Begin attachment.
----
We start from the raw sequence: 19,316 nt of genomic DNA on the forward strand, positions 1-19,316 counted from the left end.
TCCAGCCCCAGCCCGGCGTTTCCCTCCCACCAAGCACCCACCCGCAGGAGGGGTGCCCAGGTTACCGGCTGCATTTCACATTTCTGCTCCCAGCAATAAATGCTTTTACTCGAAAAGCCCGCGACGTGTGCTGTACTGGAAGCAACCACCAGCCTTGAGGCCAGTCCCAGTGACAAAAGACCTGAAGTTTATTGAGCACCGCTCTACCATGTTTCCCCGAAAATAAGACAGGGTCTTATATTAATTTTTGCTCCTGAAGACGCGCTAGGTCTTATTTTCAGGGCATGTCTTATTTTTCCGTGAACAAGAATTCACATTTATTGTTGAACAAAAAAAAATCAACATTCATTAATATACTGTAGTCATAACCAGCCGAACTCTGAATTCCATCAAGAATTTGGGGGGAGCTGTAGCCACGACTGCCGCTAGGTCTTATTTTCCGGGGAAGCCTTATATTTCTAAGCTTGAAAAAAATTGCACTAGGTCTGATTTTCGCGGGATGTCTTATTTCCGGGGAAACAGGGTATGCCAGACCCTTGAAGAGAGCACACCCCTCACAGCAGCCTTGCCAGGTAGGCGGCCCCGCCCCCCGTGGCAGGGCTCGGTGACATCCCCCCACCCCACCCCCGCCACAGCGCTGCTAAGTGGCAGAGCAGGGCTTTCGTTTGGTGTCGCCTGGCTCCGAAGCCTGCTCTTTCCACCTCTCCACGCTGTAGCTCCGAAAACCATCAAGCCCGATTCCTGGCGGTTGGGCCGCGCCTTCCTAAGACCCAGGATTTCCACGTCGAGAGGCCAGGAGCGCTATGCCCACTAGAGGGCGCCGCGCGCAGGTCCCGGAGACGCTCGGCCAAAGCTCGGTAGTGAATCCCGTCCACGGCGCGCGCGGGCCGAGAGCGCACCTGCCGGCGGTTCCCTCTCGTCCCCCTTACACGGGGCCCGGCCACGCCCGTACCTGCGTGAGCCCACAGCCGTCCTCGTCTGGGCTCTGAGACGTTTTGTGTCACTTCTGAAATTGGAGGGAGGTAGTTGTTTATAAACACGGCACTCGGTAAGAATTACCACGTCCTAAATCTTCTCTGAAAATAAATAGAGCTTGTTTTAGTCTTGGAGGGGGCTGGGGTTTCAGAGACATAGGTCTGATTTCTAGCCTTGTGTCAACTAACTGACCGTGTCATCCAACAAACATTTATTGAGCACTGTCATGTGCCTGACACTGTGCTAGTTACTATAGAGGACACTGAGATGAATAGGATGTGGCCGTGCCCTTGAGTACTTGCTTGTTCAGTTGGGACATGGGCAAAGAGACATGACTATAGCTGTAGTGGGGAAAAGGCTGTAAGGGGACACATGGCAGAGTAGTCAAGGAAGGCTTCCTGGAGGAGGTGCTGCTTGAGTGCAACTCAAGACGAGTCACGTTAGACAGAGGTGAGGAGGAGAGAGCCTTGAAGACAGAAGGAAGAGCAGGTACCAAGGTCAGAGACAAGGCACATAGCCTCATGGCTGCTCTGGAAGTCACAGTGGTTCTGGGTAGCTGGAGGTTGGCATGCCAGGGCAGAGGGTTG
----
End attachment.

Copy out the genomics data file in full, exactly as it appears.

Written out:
We start from the raw sequence: 19,316 nt of genomic DNA on the forward strand, positions 1-19,316 counted from the left end.
TCCAGCCCCAGCCCGGCGTTTCCCTCCCACCAAGCACCCACCCGCAGGAGGGGTGCCCAGGTTACCGGCTGCATTTCACATTTCTGCTCCCAGCAATAAATGCTTTTACTCGAAAAGCCCGCGACGTGTGCTGTACTGGAAGCAACCACCAGCCTTGAGGCCAGTCCCAGTGACAAAAGACCTGAAGTTTATTGAGCACCGCTCTACCATGTTTCCCCGAAAATAAGACAGGGTCTTATATTAATTTTTGCTCCTGAAGACGCGCTAGGTCTTATTTTCAGGGCATGTCTTATTTTTCCGTGAACAAGAATTCACATTTATTGTTGAACAAAAAAAAATCAACATTCATTAATATACTGTAGTCATAACCAGCCGAACTCTGAATTCCATCAAGAATTTGGGGGGAGCTGTAGCCACGACTGCCGCTAGGTCTTATTTTCCGGGGAAGCCTTATATTTCTAAGCTTGAAAAAAATTGCACTAGGTCTGATTTTCGCGGGATGTCTTATTTCCGGGGAAACAGGGTATGCCAGACCCTTGAAGAGAGCACACCCCTCACAGCAGCCTTGCCAGGTAGGCGGCCCCGCCCCCCGTGGCAGGGCTCGGTGACATCCCCCCACCCCACCCCCGCCACAGCGCTGCTAAGTGGCAGAGCAGGGCTTTCGTTTGGTGTCGCCTGGCTCCGAAGCCTGCTCTTTCCACCTCTCCACGCTGTAGCTCCGAAAACCATCAAGCCCGATTCCTGGCGGTTGGGCCGCGCCTTCCTAAGACCCAGGATTTCCACGTCGAGAGGCCAGGAGCGCTATGCCCACTAGAGGGCGCCGCGCGCAGGTCCCGGAGACGCTCGGCCAAAGCTCGGTAGTGAATCCCGTCCACGGCGCGCGCGGGCCGAGAGCGCACCTGCCGGCGGTTCCCTCTCGTCCCCCTTACACGGGGCCCGGCCACGCCCGTACCTGCGTGAGCCCACAGCCGTCCTCGTCTGGGCTCTGAGACGTTTTGTGTCACTTCTGAAATTGGAGGGAGGTAGTTGTTTATAAACACGGCACTCGGTAAGAATTACCACGTCCTAAATCTTCTCTGAAAATAAATAGAGCTTGTTTTAGTCTTGGAGGGGGCTGGGGTTTCAGAGACATAGGTCTGATTTCTAGCCTTGTGTCAACTAACTGACCGTGTCATCCAACAAACATTTATTGAGCACTGTCATGTGCCTGACACTGTGCTAGTTACTATAGAGGACACTGAGATGAATAGGATGTGGCCGTGCCCTTGAGTACTTGCTTGTTCAGTTGGGACATGGGCAAAGAGACATGACTATAGCTGTAGTGGGGAAAAGGCTGTAAGGGGACACATGGCAGAGTAGTCAAGGAAGGCTTCCTGGAGGAGGTGCTGCTTGAGTGCAACTCAAGACGAGTCACGTTAGACAGAGGTGAGGAGGAGAGAGCCTTGAAGACAGAAGGAAGAGCAGGTACCAAGGTCAGAGACAAGGCACATAGCCTCATGGCTGCTCTGGAAGTCACAGTGGTTCTGGGTAGCTGGAGGTTGGCATGCCAGGGCAGAGGGTTG